The Importance Of The Real Life Social Network
You’ve probably heard about Blue Zones, those areas in the world where it’s not unusual but in fact very common for individuals to reach 100 years of age. Because people in these parts of the world live such long healthy lives, researchers have spent a great deal of time studying their lifestyle. While diet and exercise greatly influence the longevity of these groups, the evidence to support the benefits of social interaction and connection on health continues to grow.
Moai - A Lifelong Social Support Group
Okinawa is a city in Japan where many live well beyond the average 70-72 years of age. In fact, this region has one of the highest concentrations of centenarians in the world. There are of course many contributing factors to Okinawans long term health, and their Moai is certainly one of them. In Okinawa children are born into a social support group with whom they travel through life with. The Moai is a strong lifelong network that provides social, emotional and financial support in times of need. The Moai plays an important role throughout the lifespan, well into old age. With this close group of friends, the elderly feel valued and that their lives have meaning and purpose, something senior citizens in many Western countries sadly don’t experience.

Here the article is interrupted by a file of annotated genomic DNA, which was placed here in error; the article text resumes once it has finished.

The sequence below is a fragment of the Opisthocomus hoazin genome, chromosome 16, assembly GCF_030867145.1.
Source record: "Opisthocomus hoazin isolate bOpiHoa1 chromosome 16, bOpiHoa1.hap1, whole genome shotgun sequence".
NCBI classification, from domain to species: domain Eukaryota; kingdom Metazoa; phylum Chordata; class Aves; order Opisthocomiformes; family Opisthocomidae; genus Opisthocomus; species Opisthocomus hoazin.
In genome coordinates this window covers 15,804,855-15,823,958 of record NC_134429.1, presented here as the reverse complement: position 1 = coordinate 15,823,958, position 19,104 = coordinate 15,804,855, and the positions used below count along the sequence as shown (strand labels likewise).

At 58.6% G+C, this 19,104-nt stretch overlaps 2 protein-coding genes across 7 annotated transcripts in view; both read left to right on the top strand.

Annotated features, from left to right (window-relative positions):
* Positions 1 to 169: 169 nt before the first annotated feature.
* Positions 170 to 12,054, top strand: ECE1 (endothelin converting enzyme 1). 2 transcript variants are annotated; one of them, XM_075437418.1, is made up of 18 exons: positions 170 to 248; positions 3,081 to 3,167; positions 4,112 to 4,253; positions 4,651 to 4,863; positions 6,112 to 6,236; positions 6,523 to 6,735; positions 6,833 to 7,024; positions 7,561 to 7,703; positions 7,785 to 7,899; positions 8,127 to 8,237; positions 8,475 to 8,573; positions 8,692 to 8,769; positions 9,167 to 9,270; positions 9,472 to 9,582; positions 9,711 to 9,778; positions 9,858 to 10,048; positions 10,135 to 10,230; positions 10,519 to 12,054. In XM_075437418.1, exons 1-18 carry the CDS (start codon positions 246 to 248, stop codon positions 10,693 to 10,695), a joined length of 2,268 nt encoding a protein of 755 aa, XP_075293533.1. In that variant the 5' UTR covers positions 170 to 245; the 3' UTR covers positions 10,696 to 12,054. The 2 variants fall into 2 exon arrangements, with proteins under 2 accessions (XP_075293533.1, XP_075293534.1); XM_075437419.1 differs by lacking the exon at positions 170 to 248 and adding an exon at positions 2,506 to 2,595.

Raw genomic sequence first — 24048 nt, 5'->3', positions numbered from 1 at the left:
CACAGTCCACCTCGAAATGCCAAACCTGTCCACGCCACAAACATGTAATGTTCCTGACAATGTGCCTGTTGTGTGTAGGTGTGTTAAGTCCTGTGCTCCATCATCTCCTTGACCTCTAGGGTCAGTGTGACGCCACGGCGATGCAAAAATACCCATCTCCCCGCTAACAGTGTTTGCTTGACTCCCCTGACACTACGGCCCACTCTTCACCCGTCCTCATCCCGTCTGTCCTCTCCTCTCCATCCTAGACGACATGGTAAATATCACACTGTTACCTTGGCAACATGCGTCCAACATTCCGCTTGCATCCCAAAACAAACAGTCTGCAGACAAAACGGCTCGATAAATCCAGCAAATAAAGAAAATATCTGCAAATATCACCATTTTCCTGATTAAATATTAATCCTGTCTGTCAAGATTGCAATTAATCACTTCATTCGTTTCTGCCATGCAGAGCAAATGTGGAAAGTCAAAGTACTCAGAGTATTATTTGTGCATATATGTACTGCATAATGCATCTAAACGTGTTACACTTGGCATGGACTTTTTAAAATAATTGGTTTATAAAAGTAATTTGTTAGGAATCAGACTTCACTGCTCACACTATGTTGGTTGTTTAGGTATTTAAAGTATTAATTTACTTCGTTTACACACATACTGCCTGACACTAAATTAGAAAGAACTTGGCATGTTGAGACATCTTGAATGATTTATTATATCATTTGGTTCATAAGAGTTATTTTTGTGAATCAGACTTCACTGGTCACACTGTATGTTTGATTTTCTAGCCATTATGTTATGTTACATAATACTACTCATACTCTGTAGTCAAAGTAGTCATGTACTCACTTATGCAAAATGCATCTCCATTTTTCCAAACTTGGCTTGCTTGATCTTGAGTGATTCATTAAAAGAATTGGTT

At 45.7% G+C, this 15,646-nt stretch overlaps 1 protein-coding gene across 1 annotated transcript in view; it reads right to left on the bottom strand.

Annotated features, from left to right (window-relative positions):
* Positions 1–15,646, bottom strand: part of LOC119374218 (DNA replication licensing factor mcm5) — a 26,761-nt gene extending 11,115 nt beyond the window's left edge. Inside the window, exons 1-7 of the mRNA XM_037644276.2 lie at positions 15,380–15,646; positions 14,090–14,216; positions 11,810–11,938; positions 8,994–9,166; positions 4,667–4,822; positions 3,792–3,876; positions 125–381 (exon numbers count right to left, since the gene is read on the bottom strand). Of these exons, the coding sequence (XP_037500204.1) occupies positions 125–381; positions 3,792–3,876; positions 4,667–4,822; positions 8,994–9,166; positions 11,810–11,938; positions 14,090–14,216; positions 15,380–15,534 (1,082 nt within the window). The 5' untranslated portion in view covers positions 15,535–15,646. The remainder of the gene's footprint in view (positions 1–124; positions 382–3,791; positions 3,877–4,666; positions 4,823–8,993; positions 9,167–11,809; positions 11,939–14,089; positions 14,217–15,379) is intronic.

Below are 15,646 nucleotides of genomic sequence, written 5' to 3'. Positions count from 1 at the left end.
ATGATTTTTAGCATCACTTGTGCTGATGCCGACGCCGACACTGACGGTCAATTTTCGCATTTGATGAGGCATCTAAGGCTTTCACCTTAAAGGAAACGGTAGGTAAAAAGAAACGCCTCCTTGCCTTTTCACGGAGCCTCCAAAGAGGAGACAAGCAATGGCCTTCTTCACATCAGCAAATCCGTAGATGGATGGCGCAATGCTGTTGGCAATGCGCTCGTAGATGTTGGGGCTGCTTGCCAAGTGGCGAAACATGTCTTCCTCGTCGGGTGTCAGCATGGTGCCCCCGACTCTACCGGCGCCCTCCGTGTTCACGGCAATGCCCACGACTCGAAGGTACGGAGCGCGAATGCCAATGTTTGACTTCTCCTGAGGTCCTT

This social interaction and connection is a common thread in other regions of the world where healthy ageing and longevity are common. Villages in Greece, Italy and Costa Rica have large social networks and get together regularly, often to share a meal or have a fiesta!
How much do we socialise?
Evidence shows the happiest people in the world spend FIVE to SIX hours a day socialising face to face with people they like and have meaningful conversations with! Comparatively, Americans socialise for just 40 minutes a day. Finding time to socialise when working, studying or raising children can be challenging, and the increasingly popular social networking websites like Facebook make it so easy to connect with friends and family ‘online’. But when it comes to overall health and wellbeing, face to face interaction and connection with people you enjoy spending time with should be prioritised alongside diet, exercise, sleep and mental health.
If you’re active on one or more of the various forms of social media, take a few minutes to assess how much you spend virtually socialising.
If you recognise, or someone close to you has pointed out that you are engaging with these platforms excessively, set some guidelines for yourself. For example:
- Check your social media platform/s once a day
- Take a social media break, even just for 1 week! Notice how this affects your life
- Deactivate one of your social media accounts. It’s easy to get caught up on the multiple platforms - Instagram, Facebook, Twitter, Reddit, Tumblr...the list goes on.
- Many of us spend hours every day before a screen so when you get home, try to have some screen free time. Talk to your family or housemates or call a friend for a catch up!
Don't want to miss anything?
Get the latest recipes, workouts, success stories, tips and more right in your inbox.